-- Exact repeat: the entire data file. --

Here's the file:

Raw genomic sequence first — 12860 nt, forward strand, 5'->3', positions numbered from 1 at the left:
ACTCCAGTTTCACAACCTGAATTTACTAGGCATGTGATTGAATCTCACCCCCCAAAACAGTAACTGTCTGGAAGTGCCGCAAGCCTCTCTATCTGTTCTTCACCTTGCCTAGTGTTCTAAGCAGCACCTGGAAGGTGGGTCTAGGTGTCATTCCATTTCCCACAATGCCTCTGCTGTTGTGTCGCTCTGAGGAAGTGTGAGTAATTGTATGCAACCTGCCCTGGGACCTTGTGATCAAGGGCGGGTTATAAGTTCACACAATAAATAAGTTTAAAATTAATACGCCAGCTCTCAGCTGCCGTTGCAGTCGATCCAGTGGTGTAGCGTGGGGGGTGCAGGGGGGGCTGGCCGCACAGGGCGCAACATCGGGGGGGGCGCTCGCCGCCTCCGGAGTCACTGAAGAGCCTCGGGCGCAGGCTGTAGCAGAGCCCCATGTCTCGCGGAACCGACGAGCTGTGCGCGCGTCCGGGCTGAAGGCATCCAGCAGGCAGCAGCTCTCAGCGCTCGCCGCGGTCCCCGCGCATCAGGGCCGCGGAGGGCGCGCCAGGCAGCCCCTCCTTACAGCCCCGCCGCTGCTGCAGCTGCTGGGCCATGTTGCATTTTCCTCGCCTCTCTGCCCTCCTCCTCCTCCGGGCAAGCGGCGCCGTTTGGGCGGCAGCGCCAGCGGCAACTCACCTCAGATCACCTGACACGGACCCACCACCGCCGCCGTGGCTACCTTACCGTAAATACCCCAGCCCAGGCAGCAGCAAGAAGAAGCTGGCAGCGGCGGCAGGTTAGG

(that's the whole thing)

Raw genomic sequence first — 12860 nt, forward strand, 5'->3', positions numbered from 1 at the left:
ACTCCAGTTTCACAACCTGAATTTACTAGGCATGTGATTGAATCTCACCCCCCAAAACAGTAACTGTCTGGAAGTGCCGCAAGCCTCTCTATCTGTTCTTCACCTTGCCTAGTGTTCTAAGCAGCACCTGGAAGGTGGGTCTAGGTGTCATTCCATTTCCCACAATGCCTCTGCTGTTGTGTCGCTCTGAGGAAGTGTGAGTAATTGTATGCAACCTGCCCTGGGACCTTGTGATCAAGGGCGGGTTATAAGTTCACACAATAAATAAGTTTAAAATTAATACGCCAGCTCTCAGCTGCCGTTGCAGTCGATCCAGTGGTGTAGCGTGGGGGGTGCAGGGGGGGCTGGCCGCACAGGGCGCAACATCGGGGGGGGCGCTCGCCGCCTCCGGAGTCACTGAAGAGCCTCGGGCGCAGGCTGTAGCAGAGCCCCATGTCTCGCGGAACCGACGAGCTGTGCGCGCGTCCGGGCTGAAGGCATCCAGCAGGCAGCAGCTCTCAGCGCTCGCCGCGGTCCCCGCGCATCAGGGCCGCGGAGGGCGCGCCAGGCAGCCCCTCCTTACAGCCCCGCCGCTGCTGCAGCTGCTGGGCCATGTTGCATTTTCCTCGCCTCTCTGCCCTCCTCCTCCTCCGGGCAAGCGGCGCCGTTTGGGCGGCAGCGCCAGCGGCAACTCACCTCAGATCACCTGACACGGACCCACCACCGCCGCCGTGGCTACCTTACCGTAAATACCCCAGCCCAGGCAGCAGCAAGAAGAAGCTGGCAGCGGCGGCAGGTTAGG